next: Part 6 – The Nature of Your Part-Time Subsistence Work is Not Important

Semi-Retirement for the Under Twenties: Part 6

January 18th, 2011 No comments

The Nature of Your Part-Time Subsistence Work is Not Important

Is it best to be a part-time salesperson, barman or doctor? The nature of your work is not important. Your ambition for work is less about the nature of the job, and more that this job is part-time. A summary of the careers advice contained here is: find the sort of part-time work that allows the most freedom for your important work. Your job needs to be part-time, and better still, freelance, in that you work as and when you need to.

Plumber, fitness instuctor, nurse, bar work: these are all jobs that are easy to do part-time or freelance. Well-paid executive for an telecoms company is not. Lawyer and advertising copywriter are not. Many part-time jobs are manual jobs, which may not appeal to you. If, however, the important work you do outside of your subsistence work involves sitting at a desk using a computer, active manual work might be a pleasant change. No one is suggesting that being an electrician is going to be your life’s fulfillment. This will come outside of your subsistence work.

Happily, the rewarding jobs discussed earlier can be much more rewarding if part-time. The part-time doctor or teacher, if they can resist the pressures to work longer than the hours for which they are paid, can feel the rewards of these jobs more keenly when their spare time is not so minimal. But not all rewarding jobs are possible to do part-time, and should be avoided.

Better still if you can combine a number of part-time jobs (so long as they only add up to the hours of one). You have greater job security if you lose one of three part-time jobs rather than one full-time job. You also have more chance to avoid being exploited when you have more than one job, for you can give it up more easily because you have other work. The best kind of subsistence job is the one where you could not care less if you lost it.

In full-time career jobs people work a huge amount of unpaid overtime. They do this because they fear being seen as not as good as their colleagues, who also work unpaid overtime. In your casual subsistence job, if your employer does not pay you for overtime, you will rightly complain, or threaten to leave. No one threatens to leave a career job, because they have worked so hard to get it in the first place. Their employer will exploit that to the maximum. The principle in feudal times was, ‘Pay the poor just enough that they can buy the food they need in order to work, and they will continue working.’ In the modern career the principle changes to, ‘Increase the employee’s workload to just before the point where they are off sick with stress, and they will continue working.’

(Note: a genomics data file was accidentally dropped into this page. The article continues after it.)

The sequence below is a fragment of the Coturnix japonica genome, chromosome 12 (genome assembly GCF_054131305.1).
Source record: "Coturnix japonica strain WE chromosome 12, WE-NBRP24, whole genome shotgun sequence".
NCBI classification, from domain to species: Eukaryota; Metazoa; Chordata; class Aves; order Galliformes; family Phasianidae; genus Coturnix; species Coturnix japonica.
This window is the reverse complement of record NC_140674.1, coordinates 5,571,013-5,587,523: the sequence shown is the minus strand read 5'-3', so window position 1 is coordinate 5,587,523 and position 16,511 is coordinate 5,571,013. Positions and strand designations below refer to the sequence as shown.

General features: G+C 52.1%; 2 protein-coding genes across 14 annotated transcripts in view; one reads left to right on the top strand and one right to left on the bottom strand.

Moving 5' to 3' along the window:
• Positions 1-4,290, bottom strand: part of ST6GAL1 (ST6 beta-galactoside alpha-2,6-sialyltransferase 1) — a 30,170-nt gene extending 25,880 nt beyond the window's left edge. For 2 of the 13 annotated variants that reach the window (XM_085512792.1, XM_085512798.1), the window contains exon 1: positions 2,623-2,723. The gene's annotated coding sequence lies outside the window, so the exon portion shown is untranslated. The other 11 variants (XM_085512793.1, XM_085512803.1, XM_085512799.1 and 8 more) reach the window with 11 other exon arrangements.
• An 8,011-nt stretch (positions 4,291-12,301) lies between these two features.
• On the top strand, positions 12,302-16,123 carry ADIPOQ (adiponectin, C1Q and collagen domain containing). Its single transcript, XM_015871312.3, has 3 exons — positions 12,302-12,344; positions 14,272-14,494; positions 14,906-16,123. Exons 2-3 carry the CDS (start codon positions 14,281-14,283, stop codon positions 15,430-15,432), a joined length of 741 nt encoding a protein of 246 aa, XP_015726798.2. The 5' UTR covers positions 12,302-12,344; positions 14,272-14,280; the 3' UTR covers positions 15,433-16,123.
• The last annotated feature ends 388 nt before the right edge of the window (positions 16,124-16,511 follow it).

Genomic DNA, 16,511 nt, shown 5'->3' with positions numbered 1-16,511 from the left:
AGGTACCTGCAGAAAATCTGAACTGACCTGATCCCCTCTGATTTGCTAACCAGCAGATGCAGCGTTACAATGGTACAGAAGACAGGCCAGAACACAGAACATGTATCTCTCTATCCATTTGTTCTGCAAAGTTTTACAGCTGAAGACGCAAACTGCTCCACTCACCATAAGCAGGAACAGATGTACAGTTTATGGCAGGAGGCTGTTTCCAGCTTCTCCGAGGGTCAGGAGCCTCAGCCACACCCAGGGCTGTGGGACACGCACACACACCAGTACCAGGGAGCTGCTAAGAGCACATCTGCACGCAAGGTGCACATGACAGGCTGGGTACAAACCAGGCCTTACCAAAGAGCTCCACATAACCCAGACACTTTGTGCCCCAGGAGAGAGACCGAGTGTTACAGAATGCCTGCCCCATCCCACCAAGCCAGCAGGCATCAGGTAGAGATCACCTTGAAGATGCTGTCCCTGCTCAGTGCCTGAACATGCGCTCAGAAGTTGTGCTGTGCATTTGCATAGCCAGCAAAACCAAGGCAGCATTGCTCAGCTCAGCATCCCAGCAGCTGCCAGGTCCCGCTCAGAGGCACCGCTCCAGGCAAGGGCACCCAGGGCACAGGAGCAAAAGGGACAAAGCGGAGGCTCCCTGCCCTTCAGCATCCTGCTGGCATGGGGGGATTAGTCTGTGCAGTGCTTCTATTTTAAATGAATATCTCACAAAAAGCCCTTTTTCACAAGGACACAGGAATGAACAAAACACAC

The great thing about part-time work is, the less you work, and the less attached you are to the work you do, the more available you are to take on different, more interesting subsistence work. Don’t take on the fear of your parents, or your school, that you have somehow failed. Part-time subsistence work is not a stop-gap to a full-time career. If you have created the spare time for using your genuine capabilities, and you take pleasure in this, then you are a success.

You ask again: but how do I live on part-time wages? We will get to that in Part 8.

next: Part 7 – University is Not Essential For a Fulfilling Life

Semi-Retirement for the Under Twenties: Part 7

January 18th, 2011 No comments

University is Not Essential For a Fulfilling Life

So how does the ambition of part-time work guide you on what to study if you are still at school? Do the subjects you like. If you can, do the ones which have the most inspiring teachers, since these teachers are examples of how best to take pleasure in your capabilities. (Inspiring teachers are thin on the ground, not because there are few people who genuinely love to teach, but because they have been so ground down by their full-time career.) Learning how to take pleasure in your genuine capabilities is what education ought to be for but rarely is.

If you feel it important to go to university, do the subjects whose exams you can pass. If your capabilities do not lie in passing exams, don’t worry. Spend your time discovering your creative capabilities. Exams are not essential for part-time work.

You ask: so should I go to college or university? This is a difficult question. Universities can be fantastic places for meeting inspirational people, learning how to live with others, and having the freedom to investigate your genuine capabilities. Art college is an environment set up for the understanding of the pleasure of creative ideas. But nowadays going to college or university also saddles you with enormous debts, debts that are such a burden that upon graduation you may have no option but to find full-time work. There is the great danger that, forced to then find a well-paid career job, you may never escape.

Society gives us the idea that much of our life must be spent studying or training to attain some better, distant future. If you are taking pleasure in the present by investigating your creative capabilities there is no need for this. The path for many graduates is: leave university and spend months or years in part-time subsistence work, and all your spare time applying for that good career job; finally land the good career job; realise the stress and lack of fulfilment of a full-time career job; wonder how you can return to the part-time employment that you had when you first graduated. Just skip the career part, and the problem is solved.

You do not have to go to university. The benefits you gain there, the communal living with your peers, the freedom, the interesting people whom will turn your life in unknown directions, these can all be had elsewhere for a fraction of the price. Travelling and working abroad can give you equivalent social experiences. Education, in its pure sense of gaining knowledge, can be obtained through independent study, through the Open University if you require some structure, or just on your own. You may also decide it better to attend university part-time, and perhaps as a mature student, in order to lessen the crippling debts.